The present invention can be achieved in accordance with one or more of the above objects. Other objects and advantages of the present invention will be apparent from the following detailed description when taken with the drawings in which

FIG. 1 is a view of a child having a question placing a tool in the form of a question-mark on the wrist of a person that is busy during a conversation on a telephone;

FIG. 2 is an enlarged view of the tool seen in FIG. 1;

FIG. 3 is view of a second type of silent communication tool that takes the form of a specialized sheet that is foldable so as to present a sign-language-sign for silence on one side of the sheet and question and answer boxes on the other side of the sheet; and

FIG. 4 is a view of a third form of silent communication tool which take the form of an eraser board that can function in a manner similar to the specialized sheet of FIG. 3.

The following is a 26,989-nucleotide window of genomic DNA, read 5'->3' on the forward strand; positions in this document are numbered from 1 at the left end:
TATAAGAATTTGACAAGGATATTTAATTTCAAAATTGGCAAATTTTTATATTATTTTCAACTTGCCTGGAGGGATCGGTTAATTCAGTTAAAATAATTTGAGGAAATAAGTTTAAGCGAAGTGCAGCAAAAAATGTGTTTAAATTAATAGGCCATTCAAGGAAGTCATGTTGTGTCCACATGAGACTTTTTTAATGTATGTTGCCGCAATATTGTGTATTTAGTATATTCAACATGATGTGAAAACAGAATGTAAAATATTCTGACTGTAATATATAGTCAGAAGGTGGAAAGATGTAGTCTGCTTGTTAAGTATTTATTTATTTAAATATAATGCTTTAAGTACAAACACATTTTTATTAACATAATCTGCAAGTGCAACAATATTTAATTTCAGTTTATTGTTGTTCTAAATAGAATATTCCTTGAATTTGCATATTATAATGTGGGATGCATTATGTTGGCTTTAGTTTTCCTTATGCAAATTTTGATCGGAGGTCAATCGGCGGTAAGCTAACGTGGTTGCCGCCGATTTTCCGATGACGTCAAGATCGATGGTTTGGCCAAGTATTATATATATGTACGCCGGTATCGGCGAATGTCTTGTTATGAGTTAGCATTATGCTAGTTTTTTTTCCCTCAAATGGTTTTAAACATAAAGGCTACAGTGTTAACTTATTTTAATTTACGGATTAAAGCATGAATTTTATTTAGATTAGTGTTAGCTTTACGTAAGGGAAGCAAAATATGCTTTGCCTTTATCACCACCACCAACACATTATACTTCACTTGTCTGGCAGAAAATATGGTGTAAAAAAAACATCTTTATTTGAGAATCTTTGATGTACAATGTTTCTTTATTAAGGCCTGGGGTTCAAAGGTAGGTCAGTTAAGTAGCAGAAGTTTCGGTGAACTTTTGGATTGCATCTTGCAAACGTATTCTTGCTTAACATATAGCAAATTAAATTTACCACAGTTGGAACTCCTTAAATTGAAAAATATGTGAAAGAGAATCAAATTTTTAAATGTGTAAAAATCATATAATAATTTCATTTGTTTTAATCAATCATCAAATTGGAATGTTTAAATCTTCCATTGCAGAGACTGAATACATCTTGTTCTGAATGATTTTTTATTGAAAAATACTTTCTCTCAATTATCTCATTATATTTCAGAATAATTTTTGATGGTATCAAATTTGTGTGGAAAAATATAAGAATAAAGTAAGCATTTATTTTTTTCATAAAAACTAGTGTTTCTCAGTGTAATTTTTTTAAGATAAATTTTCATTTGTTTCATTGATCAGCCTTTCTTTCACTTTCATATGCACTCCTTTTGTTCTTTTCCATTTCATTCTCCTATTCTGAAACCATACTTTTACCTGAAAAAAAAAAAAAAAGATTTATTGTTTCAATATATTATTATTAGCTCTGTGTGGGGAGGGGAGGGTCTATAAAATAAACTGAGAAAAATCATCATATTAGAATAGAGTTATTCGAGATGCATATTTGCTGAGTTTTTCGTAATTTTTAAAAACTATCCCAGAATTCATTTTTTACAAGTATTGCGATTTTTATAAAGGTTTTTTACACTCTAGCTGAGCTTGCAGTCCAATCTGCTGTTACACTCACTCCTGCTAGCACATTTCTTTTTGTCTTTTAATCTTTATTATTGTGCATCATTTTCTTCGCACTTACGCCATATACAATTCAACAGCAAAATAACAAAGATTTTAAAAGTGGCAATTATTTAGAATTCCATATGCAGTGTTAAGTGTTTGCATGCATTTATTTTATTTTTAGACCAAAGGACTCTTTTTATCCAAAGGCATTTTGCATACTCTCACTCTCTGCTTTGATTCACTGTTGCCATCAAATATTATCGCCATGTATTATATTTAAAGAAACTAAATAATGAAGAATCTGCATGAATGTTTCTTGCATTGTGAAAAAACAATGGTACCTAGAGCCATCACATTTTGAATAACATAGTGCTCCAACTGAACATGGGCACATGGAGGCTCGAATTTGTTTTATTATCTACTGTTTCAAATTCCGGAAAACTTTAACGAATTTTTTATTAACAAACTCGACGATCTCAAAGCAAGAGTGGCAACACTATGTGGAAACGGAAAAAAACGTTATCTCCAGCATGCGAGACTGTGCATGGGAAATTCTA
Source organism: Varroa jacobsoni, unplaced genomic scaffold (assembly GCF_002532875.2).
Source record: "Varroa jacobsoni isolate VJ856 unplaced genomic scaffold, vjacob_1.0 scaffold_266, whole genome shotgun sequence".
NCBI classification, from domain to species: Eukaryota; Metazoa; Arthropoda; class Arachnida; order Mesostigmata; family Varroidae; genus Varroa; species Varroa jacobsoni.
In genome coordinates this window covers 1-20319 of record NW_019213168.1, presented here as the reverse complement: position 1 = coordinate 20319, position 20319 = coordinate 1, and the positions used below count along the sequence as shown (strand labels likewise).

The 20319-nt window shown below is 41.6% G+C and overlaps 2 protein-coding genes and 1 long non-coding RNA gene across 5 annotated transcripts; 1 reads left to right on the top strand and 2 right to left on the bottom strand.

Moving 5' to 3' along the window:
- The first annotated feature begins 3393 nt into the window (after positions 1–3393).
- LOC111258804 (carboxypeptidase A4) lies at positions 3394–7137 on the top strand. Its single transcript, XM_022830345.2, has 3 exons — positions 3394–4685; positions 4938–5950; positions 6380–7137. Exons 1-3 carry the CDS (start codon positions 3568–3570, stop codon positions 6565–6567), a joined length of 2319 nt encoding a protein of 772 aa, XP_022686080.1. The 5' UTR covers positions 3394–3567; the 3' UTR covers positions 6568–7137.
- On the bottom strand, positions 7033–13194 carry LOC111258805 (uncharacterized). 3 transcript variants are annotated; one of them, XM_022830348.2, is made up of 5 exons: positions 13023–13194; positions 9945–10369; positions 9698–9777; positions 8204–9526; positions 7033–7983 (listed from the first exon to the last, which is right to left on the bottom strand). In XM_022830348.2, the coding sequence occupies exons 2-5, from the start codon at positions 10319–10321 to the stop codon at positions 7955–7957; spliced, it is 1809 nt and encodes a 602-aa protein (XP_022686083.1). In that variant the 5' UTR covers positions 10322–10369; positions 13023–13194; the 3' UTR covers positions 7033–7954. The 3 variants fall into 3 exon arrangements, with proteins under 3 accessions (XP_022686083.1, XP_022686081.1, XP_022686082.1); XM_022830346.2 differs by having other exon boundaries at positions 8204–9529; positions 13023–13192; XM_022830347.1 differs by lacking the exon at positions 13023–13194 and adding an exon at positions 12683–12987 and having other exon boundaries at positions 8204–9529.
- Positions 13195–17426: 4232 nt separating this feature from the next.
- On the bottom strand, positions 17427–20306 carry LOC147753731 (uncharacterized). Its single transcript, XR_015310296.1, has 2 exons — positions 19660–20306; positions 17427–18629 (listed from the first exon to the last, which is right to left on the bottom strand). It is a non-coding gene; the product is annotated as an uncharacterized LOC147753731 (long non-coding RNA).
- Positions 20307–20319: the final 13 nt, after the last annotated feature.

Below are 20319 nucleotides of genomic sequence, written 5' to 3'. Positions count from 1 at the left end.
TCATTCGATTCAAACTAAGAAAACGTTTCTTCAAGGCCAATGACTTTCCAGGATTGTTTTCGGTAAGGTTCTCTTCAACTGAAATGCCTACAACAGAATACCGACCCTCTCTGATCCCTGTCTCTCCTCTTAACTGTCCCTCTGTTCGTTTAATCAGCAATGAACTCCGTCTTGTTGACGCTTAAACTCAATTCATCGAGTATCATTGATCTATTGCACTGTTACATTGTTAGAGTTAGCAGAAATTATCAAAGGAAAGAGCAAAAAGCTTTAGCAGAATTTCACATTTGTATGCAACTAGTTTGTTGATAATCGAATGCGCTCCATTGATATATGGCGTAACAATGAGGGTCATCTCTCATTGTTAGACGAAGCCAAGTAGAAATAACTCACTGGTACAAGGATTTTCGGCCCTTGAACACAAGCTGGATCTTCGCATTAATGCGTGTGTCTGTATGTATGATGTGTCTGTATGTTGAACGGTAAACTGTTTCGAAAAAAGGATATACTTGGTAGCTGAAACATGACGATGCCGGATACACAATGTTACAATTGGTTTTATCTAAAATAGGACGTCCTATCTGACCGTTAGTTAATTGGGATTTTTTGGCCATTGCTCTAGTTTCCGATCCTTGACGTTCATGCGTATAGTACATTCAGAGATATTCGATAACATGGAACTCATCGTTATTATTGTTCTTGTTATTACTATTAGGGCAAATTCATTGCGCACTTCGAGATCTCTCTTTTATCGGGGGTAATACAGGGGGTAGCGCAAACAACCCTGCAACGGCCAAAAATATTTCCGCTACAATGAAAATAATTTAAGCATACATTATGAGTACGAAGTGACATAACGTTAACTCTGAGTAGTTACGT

DETAILED DESCRIPTION OF THE INVENTION

Referring to the drawings and more particularly FIGS. 1 and 2 thereof, a female child 10 (first person) is shown standing close to her mother 12 (second person) who is sitting at a desk and is busy holding a telephone receiver 14 and talking to third person. While the mother 12 is busy, the child 10 is placing a tool 16 in the form of a plush toy question-mark onto the wrist 18 of the mother 12. This simple act demonstrates to the mother 12 who is busy speaking and listening on the telephone, “Mom, I have a question and I know you're busy right now. I won't say a word, but as soon as you're finished, I need to talk to you about something.”. The mother 12, as soon as she is finished with the present telephone call, will then seek out the child 10 and answer the question before going on to something else. It's important to note here that the child 10 may wait patiently and quietly in the room for a response, or may go do something else. The child 10 knows that the silent message has been conveyed to her mother 12 and that it is the obligation of the mother 12 to follow up on the question that needs an answer.